By the end of the century, the United States had extended into the Pacific Ocean, its economy, driven in large part by the Industrial Revolution, began to soar. The Spanish–American War and World War I confirmed the country's status as a global military power; the United States emerged from World War II as a global superpower, the first country to develop nuclear weapons, the only country to use them in warfare, a permanent member of the United Nations Security Council. Sweeping civil rights legislation, notably the Civil Rights Act of 1964, the Voting Rights Act of 1965 and the Fair Housing Act of 1968, outlawed discrimination based on race or color. During the Cold War, the United States and the Soviet Union competed in the Space Race, culminating with the 1969 U. S. Moon landing; the end of the Cold War and the collapse of the Soviet Union in 1991 left the United States as the world's sole superpower. The United States is the world's oldest surviving federation, it is a representative democracy.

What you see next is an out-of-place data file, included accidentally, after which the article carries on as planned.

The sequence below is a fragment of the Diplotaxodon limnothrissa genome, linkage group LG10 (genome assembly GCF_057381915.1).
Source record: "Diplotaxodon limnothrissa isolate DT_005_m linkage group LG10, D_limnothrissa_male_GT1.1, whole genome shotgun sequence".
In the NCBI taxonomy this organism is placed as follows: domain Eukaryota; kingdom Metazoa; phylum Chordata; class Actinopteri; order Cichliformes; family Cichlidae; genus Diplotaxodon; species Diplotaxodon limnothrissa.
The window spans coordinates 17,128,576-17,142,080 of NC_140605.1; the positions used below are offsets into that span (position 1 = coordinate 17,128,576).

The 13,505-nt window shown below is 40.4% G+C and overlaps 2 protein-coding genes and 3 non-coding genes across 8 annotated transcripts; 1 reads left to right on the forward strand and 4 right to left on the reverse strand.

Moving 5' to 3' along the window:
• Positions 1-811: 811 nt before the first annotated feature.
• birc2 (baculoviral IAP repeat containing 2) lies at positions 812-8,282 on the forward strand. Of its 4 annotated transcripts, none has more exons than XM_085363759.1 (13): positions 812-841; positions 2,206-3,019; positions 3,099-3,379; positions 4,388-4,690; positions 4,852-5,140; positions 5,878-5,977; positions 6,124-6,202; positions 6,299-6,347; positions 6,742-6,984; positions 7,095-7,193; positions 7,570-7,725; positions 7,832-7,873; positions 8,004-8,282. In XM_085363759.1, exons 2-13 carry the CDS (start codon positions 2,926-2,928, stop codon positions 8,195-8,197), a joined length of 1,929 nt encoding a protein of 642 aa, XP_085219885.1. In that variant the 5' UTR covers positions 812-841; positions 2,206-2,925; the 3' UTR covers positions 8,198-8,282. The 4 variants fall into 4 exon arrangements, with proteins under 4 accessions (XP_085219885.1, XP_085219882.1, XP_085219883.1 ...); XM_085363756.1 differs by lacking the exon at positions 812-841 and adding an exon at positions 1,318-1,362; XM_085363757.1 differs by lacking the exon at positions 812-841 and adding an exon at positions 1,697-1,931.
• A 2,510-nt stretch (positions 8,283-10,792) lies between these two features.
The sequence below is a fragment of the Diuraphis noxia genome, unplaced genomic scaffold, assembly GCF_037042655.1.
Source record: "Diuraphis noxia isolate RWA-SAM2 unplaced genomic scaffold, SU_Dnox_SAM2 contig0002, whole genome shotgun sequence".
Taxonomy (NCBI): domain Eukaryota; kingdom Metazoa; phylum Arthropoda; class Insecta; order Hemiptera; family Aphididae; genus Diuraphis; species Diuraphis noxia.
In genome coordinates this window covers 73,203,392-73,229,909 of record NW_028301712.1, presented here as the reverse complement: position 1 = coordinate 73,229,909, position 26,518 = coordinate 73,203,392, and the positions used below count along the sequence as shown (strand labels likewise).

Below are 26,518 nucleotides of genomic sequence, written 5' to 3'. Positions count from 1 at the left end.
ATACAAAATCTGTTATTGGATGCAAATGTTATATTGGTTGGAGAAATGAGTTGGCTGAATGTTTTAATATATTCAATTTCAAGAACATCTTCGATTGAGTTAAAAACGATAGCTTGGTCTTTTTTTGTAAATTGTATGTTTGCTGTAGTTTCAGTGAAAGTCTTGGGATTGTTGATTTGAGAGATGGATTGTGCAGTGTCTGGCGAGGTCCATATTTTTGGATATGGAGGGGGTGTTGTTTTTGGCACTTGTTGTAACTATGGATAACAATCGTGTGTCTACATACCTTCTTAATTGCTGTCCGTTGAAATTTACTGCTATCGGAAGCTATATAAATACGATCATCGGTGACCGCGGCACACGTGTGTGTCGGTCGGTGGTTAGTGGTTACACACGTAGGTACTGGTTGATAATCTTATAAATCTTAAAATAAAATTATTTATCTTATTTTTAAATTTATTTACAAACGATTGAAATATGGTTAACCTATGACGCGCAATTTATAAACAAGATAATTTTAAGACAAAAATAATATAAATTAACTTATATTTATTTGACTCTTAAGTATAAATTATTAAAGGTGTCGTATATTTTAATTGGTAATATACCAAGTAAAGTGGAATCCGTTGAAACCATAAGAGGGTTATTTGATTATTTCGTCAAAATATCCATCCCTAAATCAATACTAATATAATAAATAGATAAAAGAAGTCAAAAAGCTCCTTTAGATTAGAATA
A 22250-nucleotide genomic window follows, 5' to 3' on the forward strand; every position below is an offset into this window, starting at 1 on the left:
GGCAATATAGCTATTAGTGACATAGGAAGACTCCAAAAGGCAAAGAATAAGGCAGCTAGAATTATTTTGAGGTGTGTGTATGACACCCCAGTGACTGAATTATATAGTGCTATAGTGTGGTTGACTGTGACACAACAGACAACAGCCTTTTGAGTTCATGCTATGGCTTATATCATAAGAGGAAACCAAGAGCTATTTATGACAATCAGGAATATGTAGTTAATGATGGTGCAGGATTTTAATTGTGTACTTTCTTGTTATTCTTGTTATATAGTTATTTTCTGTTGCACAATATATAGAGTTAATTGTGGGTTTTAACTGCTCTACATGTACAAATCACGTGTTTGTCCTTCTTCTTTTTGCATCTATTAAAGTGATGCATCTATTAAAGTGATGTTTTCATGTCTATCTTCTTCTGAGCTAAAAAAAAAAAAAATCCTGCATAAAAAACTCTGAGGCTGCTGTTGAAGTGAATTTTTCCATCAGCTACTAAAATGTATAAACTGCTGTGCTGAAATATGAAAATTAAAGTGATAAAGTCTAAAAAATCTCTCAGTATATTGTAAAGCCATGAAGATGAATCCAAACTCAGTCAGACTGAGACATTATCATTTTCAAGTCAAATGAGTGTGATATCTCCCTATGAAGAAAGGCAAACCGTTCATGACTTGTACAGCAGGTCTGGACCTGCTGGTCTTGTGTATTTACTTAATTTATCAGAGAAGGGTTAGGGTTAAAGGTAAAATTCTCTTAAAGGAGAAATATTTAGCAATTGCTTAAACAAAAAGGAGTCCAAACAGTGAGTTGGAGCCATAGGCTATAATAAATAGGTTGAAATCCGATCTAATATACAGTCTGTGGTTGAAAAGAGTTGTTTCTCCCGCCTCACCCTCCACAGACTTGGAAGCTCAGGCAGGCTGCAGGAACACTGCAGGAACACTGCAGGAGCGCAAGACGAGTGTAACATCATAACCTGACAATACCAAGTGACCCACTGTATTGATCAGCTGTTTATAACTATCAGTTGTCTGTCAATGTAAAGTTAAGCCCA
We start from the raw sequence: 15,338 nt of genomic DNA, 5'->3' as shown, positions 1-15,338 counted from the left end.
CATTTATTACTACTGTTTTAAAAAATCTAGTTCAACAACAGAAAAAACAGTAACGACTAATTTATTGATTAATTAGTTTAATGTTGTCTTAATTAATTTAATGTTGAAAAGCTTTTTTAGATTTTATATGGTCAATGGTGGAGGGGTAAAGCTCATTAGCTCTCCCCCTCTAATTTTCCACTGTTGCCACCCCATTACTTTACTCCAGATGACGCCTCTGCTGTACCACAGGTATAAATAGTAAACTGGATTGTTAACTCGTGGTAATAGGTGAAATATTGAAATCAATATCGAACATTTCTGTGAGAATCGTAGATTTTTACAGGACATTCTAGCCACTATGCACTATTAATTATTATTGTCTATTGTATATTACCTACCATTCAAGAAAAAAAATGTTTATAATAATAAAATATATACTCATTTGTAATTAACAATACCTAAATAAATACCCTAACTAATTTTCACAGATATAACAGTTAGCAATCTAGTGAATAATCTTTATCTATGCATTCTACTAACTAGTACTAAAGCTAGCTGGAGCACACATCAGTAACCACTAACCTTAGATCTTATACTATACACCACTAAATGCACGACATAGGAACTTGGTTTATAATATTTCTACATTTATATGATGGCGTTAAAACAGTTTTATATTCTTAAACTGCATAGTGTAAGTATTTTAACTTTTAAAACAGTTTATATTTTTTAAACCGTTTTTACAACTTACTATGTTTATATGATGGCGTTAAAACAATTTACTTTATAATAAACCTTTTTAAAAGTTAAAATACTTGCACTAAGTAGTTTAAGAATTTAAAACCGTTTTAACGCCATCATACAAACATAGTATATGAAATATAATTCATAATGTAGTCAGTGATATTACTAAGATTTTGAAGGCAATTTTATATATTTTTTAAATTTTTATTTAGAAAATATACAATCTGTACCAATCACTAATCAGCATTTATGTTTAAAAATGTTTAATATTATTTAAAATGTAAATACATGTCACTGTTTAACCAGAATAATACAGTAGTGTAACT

The United States is a founding member of the United Nations, World Bank, International Monetary Fund, Organization of American States, other international organizations. The United States is a developed country, with the world's largest economy by nominal GDP and second-largest economy by PPP, accounting for a quarter of global GDP; the U. S. economy is post-industrial, characterized by the dominance of services and knowledge-based activities, although the manufacturing sector remains the second-largest in the world. The United States is the world's largest importer and the second largest exporter of goods, by value. Although its population is only 4.3% of the world total, the U. S. holds 31% of the total wealth in the world, the largest share of global wealth concentrated in a single country. Despite wide income and wealth disparities, the United States continues to rank high in measures of socioeconomic performance, including average wage, human development, per capita GDP, worker productivity.